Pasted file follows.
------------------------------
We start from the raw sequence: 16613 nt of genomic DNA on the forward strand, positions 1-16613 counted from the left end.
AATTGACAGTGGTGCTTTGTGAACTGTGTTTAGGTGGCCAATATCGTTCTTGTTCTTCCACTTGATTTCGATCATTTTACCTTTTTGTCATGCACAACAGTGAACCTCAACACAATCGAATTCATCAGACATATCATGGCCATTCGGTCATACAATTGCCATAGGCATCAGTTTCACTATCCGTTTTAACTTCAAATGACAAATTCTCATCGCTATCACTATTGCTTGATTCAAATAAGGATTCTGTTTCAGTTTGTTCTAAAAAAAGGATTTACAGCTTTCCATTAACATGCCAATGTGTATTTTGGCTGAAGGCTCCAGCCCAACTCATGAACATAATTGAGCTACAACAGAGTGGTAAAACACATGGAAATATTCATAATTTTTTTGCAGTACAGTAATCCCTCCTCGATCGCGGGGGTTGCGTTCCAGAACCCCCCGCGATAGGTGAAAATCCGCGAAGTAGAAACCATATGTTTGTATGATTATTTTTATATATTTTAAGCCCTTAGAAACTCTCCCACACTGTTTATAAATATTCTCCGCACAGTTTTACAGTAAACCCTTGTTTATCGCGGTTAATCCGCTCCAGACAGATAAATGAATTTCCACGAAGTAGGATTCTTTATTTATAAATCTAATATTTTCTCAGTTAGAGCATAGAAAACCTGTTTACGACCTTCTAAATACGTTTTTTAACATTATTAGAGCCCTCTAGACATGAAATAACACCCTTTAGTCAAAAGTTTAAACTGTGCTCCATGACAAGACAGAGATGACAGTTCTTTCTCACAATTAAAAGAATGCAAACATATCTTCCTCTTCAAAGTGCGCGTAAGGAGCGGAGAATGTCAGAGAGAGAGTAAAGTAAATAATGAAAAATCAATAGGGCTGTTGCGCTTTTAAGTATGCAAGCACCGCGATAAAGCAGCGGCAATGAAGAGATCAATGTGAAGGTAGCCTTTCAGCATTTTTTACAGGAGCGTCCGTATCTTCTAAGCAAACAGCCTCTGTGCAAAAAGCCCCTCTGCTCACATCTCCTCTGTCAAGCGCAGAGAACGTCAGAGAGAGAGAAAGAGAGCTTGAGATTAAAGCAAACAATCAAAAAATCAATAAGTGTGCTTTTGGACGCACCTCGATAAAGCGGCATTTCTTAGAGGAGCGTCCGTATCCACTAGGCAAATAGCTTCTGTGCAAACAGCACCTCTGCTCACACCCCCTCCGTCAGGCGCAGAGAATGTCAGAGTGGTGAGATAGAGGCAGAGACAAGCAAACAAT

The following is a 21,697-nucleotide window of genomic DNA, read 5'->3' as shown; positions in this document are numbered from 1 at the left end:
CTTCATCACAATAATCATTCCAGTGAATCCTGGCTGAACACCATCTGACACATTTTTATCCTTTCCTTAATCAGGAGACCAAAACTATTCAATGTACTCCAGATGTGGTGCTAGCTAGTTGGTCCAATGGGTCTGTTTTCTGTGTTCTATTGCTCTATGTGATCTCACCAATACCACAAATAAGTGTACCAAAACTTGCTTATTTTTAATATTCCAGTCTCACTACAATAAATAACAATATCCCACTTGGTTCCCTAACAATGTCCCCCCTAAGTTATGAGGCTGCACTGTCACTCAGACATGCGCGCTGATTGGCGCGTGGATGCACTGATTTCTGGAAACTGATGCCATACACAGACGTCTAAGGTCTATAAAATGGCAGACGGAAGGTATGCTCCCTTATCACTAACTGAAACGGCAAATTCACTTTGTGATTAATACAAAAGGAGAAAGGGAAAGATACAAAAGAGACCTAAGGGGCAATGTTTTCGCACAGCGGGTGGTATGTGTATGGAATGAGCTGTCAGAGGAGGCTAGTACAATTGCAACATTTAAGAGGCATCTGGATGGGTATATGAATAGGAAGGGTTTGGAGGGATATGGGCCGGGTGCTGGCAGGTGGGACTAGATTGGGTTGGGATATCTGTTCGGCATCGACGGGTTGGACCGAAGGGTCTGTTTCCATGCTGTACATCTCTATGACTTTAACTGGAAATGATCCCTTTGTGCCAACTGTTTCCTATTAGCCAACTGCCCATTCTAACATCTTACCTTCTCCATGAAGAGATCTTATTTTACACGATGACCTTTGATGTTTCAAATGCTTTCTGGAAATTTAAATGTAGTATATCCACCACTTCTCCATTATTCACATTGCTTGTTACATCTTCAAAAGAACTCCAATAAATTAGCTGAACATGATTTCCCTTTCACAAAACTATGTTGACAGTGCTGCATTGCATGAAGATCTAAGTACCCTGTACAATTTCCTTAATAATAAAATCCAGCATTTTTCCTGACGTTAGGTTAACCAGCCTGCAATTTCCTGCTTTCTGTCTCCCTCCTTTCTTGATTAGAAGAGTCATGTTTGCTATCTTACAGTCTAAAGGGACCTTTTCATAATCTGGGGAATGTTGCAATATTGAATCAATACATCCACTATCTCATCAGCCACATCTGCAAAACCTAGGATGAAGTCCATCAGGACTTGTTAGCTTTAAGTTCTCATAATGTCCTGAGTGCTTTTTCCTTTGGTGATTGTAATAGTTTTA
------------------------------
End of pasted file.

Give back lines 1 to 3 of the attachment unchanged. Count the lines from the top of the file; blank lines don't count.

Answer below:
We start from the raw sequence: 16613 nt of genomic DNA on the forward strand, positions 1-16613 counted from the left end.
AATTGACAGTGGTGCTTTGTGAACTGTGTTTAGGTGGCCAATATCGTTCTTGTTCTTCCACTTGATTTCGATCATTTTACCTTTTTGTCATGCACAACAGTGAACCTCAACACAATCGAATTCATCAGACATATCATGGCCATTCGGTCATACAATTGCCATAGGCATCAGTTTCACTATCCGTTTTAACTTCAAATGACAAATTCTCATCGCTATCACTATTGCTTGATTCAAATAAGGATTCTGTTTCAGTTTGTTCTAAAAAAAGGATTTACAGCTTTCCATTAACATGCCAATGTGTATTTTGGCTGAAGGCTCCAGCCCAACTCATGAACATAATTGAGCTACAACAGAGTGGTAAAACACATGGAAATATTCATAATTTTTTTGCAGTACAGTAATCCCTCCTCGATCGCGGGGGTTGCGTTCCAGAACCCCCCGCGATAGGTGAAAATCCGCGAAGTAGAAACCATATGTTTGTATGATTATTTTTATATATTTTAAGCCCTTAGAAACTCTCCCACACTGTTTATAAATATTCTCCGCACAGTTTTACAGTAAACCCTTGTTTATCGCGGTTAATCCGCTCCAGACAGATAAATGAATTTCCACGAAGTAGGATTCTTTATTTATAAATCTAATATTTTCTCAGTTAGAGCATAGAAAACCTGTTTACGACCTTCTAAATACGTTTTTTAACATTATTAGAGCCCTCTAGACATGAAATAACACCCTTTAGTCAAAAGTTTAAACTGTGCTCCATGACAAGACAGAGATGACAGTTCTTTCTCACAATTAAAAGAATGCAAACATATCTTCCTCTTCAAAGTGCGCGTAAGGAGCGGAGAATGTCAGAGAGAGAGTAAAGTAAATAATGAAAAATCAATAGGGCTGTTGCGCTTTTAAGTATGCAAGCACCGCGATAAAGCAGCGGCAATGAAGAGATCAATGTGAAGGTAGCCTTTCAGCATTTTTTACAGGAGCGTCCGTATCTTCTAAGCAAACAGCCTCTGTGCAAAAAGCCCCTCTGCTCACATCTCCTCTGTCAAGCGCAGAGAACGTCAGAGAGAGAGAAAGAGAGCTTGAGATTAAAGCAAACAATCAAAAAATCAATAAGTGTGCTTTTGGACGCACCTCGATAAAGCGGCATTTCTTAGAGGAGCGTCCGTATCCACTAGGCAAATAGCTTCTGTGCAAACAGCACCTCTGCTCACACCCCCTCCGTCAGGCGCAGAGAATGTCAGAGTGGTGAGATAGAGGCAGAGACAAGCAAACAAT

The following is a 21,697-nucleotide window of genomic DNA, read 5'->3' as shown; positions in this document are numbered from 1 at the left end: